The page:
3. Run sessions your way. This is a development of the previous point – nobody has decreed, nor do they have the right to decree, that all sessions at a camp have to be sitting round in a circle having a therapy session. We can do whatever we like – some of the best sessions I’ve been to at other camps have been “I know nothing about X, please come and enlighten me” or “Let’s make a Y in 45 minutes”.
4. No spectators. I felt that we’d lost this a bit – it’s much harder in a one-day event and using traditional conference venues but we had 25-35 potential sessions and 140 people attending, so even with every session leader doubling up we’d only have half of the group able to lead even if they wanted to. The no spectator rule is there, imho, to ensure that we don’t get into an us and them situation – encouraging everyone to have something even in their back pocket is an important part of pre-camp that we forget. We saw a special case of this on Tuesday which was a lack of women pitching for sessions in the first round, fortunately there were some brave enough to point it out and I think we fixed it, but still, I think it would help to make it clearer that there’s an expectation that you bring something to talk about, that it’s just part of the process.
5. We’re all just folk here. This is hard at UKGovCamp, but it was even harder this week – leave the corporate ego at the door – remember that everyone else is in the same boat as you, no-one has all the answers, we all have an equal responsibility for the success of the event. Some people are effectively paying to be there, not everyone has a job that either treats this as part of your development or paid leave.
6. I love “Fuck it” moments. One of the best stories I heard was from Rae Watson talking about her experience of doing the right thing once she’d heard she was being made redundant. Lovely, nothing to lose attitude which inspired me to call for a rolling programme of redundancies across the public sector
7. “The future is …not very evenly distributed.” You think? This may come under the heading of “stop trying to be right” but really, the world *has* changed, hyperlinks really do subvert hierarchies, this is what is going on here, the institutions we work in are struggling and collapsing because the network crosses their boundaries without permission and with great ease. I heard way more people than I expected to still talking about messaging and selling social media to senior execs. Keep the focus off technologies and put it on power and service structures.
8. A camp is not about information dissemination. It probably will happen as a by-product, but the purpose of the day is to encourage conversation and the resultant building of relationships. These are vital elements of the networked world – the ability to have good conversation and the richness of relationship that emerges therefrom. This is where the value is, both to us as participants and to the organisations we’re part of.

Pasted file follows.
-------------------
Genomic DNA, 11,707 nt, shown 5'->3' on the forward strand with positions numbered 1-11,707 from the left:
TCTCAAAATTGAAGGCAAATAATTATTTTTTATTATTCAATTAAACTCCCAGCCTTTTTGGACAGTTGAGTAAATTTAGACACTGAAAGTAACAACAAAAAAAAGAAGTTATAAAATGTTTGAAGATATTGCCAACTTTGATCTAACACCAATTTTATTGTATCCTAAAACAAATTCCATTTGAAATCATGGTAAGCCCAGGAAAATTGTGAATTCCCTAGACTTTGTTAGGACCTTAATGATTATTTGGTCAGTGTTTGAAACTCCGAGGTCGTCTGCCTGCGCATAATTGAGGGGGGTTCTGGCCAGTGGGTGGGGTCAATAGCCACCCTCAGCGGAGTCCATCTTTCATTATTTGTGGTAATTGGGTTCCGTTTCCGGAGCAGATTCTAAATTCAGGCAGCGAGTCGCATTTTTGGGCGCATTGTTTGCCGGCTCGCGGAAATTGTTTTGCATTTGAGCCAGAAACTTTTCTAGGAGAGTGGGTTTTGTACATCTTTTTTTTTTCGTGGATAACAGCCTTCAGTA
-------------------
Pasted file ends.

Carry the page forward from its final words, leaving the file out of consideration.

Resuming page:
9. It’s your process. I know I’ve got it right when you don’t credit me and you say “we did this”. It’s one of my favourite bits of the Tao Te Ching – Chapter 17
“The Sage is self-effacing and scanty of words.
When his task is accomplished and things have been completed,
All the people say, ‘We ourselves have achieved it!’”
10. It’s a 3-day commitment for me. There’s very little traditional prep and follow-up but I need a good half-day before to warm-up and clear out the rest of the world and then a full day afterwards to recover. I need to reflect this in my diary-planning and in my fees.
11. We *will* break your wifi. John Popham has already summed up the connectivity issue for most conference venues. Related: spambots may break your hashtag…
12. The view from the front. That’s the title I gave the picture above. It shouldn’t be like this. There’s no reason to put everyone else face-front: we embrace circles when we go into sessions, we should do the same in plenary. I think it would do a lot to reduce the sense of us-and-them.
13. Stop trying to please everyone. Media folk in public service have to juggle the goodwill of elected representatives, organisational managers, journalists and the public. You can’t please all of these groups all of the time. If you have to pick one, pick the public.
Turns out there’s thirteen, which is good since I’ve noticed many events this year have 13 in the title for some reason…
Yes, on 15th February five years ago, the London Social Media Cafe which was soon to become better known as The Tuttle Club held the first regular meetup at the Coach & Horses in Greek Street and we’ve done the same thing (more or less) somewhere or other every week (give or take) since then.
A bunch of lovely folk turned up this morning to do the same lovely thing as ever: talk, drink coffee, laugh, talk, meet new people, have a moan, whatever it is that you all do, I don’t know, I just wander around grinning inanely.
First thing this morning, Rob O’Callaghan showed his appreciation for #tuttle (which inspired his Tunbridge Wells group: (#twuttle and its various spin-offs) by treating me to breakfast at the top of the Gherkin in the City. Because it was something he could do. It was great. I’ve never been up in any of these super-tall structures before and the 40th floor with it’s 360-degree view is amazing. Thanks to Rob and Phil Macleod who hosted us.
Back down at the RFH #tuttle buzzed its way through three hours (at least). I was asked, by people who’d been around for a while and new people too, what I got out of doing it. It’s a question that obsessed me at the beginning, but the answers aren’t what I expected back then.
It hasn’t made me rich or particularly famous. I’m skint most of the time and I have been for five years, but I’m happier than I’ve ever been and anyone who wants to tell me that it’s all a failure because it doesn’t make money is missing the point of life, in my opinion.